Oil - Levels of Omega 3 in current blend?


Forgive me if this specific question has been discussed, I searched but couldn’t find an exact answer.

Does anyone know the amount of Omega 3 fish oils, broken down into EPA and DHA? I went to my Dr. for a physical today and explained Soylent to him, and showed him the nutritional info and ingredients. He seemed concerned about 2 things:

  • The packaging didn’t specifically call out Omega 3, and thus he was convinced the oil was there only for fat. He suggested I drop the oil and take an Omega 3 supplement instead. He said if I eat a couple of “normal” meals a week (which I do), that will provide me with plenty of fat that would otherwise be missing from soylent.

(His second concern was Vitamin D, he thinks even 100% might be too low. But my blood test will be able to show those levels so I’m not worried).

So, in regards to oil - I know it’s there for Omega 3, but do we have specific % or measurements? Is there any reason I should or shouldn’t take his advice?

Part of me likes his advice for calorie counting reasons - dropping the oil drops a lot of calories. But I’d rather make sure I get the nutrients I need.


Fish Oil (6.4g) - Fish oil is a popular source of the Omega-3 fatty acids recommended in the diet by the American Heart Association. Though technically only ALA is essential, the conversion factor to DHA and EPA which occurs in the body is poor and direct supplementation is advised.

DHA is found in synaptic membranes of the brain and both EPA and DHA have been found to improve overall mental health and stability.

Soylent contains roughly 1g of each omega-3 fatty acid per day, which is comfortably in excess of the amount recommended by the AHA. The USDA has also made mention of officially recommending EPA and DHA for inclusion in the diet, though the amount is undecided.

That post is a little outdated by now, but there is still fish oil, and probably about that much of it.


So if I’m reading that correctly, there is 1g of EPA and 1g of DHA in the oil, which is actually more than the supplement I used to take (500 mg total, doesn’t have a split).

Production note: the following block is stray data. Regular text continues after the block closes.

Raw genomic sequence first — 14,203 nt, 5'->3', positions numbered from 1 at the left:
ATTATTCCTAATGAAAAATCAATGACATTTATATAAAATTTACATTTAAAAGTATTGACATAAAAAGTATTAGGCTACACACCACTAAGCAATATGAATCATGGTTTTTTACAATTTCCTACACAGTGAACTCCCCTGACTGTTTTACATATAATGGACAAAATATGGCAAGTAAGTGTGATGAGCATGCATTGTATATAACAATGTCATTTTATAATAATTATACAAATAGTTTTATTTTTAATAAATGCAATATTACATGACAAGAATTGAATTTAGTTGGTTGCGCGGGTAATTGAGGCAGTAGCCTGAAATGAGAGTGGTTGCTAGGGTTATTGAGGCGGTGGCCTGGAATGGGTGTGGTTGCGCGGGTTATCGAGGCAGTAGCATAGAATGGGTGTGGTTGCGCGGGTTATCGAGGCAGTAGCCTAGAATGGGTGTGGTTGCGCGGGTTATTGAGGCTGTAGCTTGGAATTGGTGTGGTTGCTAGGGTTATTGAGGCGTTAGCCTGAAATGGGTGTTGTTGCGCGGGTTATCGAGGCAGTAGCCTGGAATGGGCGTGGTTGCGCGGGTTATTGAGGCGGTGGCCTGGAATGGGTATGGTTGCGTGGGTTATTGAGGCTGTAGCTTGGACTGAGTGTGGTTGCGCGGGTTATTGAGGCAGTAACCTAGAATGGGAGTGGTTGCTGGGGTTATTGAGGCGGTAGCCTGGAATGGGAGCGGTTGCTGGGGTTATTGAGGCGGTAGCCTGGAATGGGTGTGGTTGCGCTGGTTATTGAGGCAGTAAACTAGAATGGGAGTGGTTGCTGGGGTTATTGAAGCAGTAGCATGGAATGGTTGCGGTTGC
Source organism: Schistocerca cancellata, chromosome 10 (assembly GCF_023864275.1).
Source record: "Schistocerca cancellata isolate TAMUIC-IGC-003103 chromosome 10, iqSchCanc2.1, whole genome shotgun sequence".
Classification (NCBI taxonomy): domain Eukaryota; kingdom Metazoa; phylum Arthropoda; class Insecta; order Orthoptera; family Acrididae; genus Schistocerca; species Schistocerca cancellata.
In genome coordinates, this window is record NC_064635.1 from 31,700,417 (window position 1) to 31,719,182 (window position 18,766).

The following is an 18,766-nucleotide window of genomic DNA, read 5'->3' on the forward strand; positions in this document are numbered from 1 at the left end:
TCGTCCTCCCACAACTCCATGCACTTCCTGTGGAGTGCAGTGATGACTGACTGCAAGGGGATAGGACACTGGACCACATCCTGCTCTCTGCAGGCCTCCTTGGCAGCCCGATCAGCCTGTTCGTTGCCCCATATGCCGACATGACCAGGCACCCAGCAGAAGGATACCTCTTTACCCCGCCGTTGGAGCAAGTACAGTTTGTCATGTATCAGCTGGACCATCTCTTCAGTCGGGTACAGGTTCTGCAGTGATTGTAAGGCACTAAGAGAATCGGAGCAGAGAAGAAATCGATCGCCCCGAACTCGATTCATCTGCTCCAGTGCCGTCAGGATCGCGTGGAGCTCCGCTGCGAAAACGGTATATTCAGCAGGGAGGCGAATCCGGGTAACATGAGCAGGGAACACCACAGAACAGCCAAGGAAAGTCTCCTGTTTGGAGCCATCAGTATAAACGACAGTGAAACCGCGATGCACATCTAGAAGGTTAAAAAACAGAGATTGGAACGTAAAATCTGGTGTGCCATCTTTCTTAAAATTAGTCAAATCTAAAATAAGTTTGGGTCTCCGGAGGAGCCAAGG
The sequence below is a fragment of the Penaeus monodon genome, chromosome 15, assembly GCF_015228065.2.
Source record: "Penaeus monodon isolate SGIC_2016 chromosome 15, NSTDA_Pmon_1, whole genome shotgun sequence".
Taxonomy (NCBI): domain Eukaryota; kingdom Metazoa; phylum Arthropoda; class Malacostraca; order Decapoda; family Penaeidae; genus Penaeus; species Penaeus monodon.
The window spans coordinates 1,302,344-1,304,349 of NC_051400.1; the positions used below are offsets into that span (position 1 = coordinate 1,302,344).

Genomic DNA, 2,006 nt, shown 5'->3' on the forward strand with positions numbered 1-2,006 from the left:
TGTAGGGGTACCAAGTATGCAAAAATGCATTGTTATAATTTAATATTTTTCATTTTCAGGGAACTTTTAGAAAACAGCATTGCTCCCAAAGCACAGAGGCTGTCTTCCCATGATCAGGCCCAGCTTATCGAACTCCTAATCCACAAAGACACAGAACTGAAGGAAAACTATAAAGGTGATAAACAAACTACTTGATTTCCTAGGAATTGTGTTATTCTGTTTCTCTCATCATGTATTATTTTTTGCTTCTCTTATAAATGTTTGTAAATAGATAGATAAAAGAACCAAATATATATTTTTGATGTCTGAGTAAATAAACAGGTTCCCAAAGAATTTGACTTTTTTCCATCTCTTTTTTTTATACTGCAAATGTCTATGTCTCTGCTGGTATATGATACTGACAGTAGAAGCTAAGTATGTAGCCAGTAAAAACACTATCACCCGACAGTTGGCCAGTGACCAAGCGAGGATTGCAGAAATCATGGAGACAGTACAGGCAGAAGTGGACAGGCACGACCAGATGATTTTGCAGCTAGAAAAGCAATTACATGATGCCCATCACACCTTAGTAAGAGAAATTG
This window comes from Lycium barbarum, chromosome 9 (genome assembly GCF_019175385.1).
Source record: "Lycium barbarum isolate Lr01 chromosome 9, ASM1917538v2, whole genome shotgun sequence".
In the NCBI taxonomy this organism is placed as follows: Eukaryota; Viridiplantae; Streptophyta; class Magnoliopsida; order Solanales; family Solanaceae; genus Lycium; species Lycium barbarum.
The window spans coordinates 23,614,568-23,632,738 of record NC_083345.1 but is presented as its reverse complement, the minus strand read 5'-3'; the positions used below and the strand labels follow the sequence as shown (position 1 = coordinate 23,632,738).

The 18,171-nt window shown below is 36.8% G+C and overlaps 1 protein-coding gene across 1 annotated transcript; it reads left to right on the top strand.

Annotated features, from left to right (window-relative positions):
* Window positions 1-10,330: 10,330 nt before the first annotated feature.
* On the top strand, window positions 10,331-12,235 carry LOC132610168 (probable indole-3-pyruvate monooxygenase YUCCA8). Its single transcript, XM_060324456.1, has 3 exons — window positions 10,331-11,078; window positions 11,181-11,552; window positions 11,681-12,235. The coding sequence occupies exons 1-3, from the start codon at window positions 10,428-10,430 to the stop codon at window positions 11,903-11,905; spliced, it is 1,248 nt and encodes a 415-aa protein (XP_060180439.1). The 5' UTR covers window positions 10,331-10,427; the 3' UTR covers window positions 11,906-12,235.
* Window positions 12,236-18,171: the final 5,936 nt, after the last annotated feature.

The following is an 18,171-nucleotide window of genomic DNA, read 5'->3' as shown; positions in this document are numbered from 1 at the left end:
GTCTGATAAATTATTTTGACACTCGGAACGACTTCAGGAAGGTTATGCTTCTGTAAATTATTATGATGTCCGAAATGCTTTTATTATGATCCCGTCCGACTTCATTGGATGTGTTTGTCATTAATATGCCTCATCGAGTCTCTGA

I’m a bit confused about ALA in that post, is that also part of the fish oil, or is that the canola oil?

Either way, it seems there is no need for concern. I wonder why the omega 3 measurements aren’t on the package. That was pretty much his only red flag


ALA is typically found in plant oils, not in fish oil, so yes, it would come from the canola oil. This graph is always fun to look over. Rapeseed is canola, by the way.


Soylent has 2.5g of omega-3. Scroll down to where it says “What’s Soylent made of?”.

Also the oil is an important part of the nutritional value of Soylent. Vitamins A,D,E and K are fat soluble. Meaning you need fat in the meal your currently eating to absorb them. So while yea you can get the fat from your dinner you may not get the vitamins.

I do agree with your doctor about the level of vitamin D. The FDA’s DRI assumes you go outside with at least 25% of your skin exposed to the sun for 15 minutes without any kind of sunblock on. This can be a problem during the winter.

If your worried about calories just drink less Soylent. Properly mixed Soylent is 1 calorie per milliliter.


Huh, that’s odd. We know there’s 56g of canola oil in a day’s worth of Soylent, and:

56g * 1.094 ml/g * .067 tbsp/ml * 1.3 g/tbsp = 5.34g omega 3 from canola oil alone?

What am I missing here?


Possibly @soylent needs to update the site?


Not sure where you got that… official 1.0 site (and that was not said to be changed in 1.1) says:

The oil blend consists of:
50ml canola oil
10ml Icelandic fish oil (anchovy, herring, and mackerel)

50 ml of canola oil is 46.4 g (oil is lighter than water.)

That implies 4.24 g of omega-3’s from canola, in the form of ALA.

ALA, EPA, and DHA are three different omega-3’s, and your body needs all of them. The body can make EPA and DHA from ALA as necessary, but it’s not very efficient:

The capacity to generate DHA from ALA is higher in women than men. Studies of ALA metabolism in healthy young men indicate that approximately 8% of dietary ALA is converted to EPA and 0-4% is converted to DHA (6). In healthy young women, approximately 21% of dietary ALA is converted to EPA and 9% is converted to DHA (7). The better conversion efficiency of young women compared to men appears to be related to the effects of estrogen (8, 9). Although ALA is considered the essential omega-3 fatty acid because it cannot be synthesized by humans, evidence that human conversion of EPA and, particularly, DHA is relatively inefficient suggests that EPA and DHA may be considered conditionally essential nutrients.

(From the LPI site.)

This is why it’s also recommended to get some EPA and DHA from other sources, like fish oil.


The 56g came from the macronutrient overview blog post I linked to, which is nearly a year old now and possibly out of date. The same blog post says there’s only 6.4g of fish oil, so I’m not sure if the more recent 1.0 site is from an updated recipe or is just crudely rounded. My calculations are correct, but just potentially using outdated numbers.

Even with the updated numbers, that’s still much more than 2.5g of omega-3, and they even increased the fish oil amount.


Ah, right, I was aware of the current site and assumed that it’s more accurate, but you may be right, it may be current and rounded.

I think we can only guess, unless given an official response.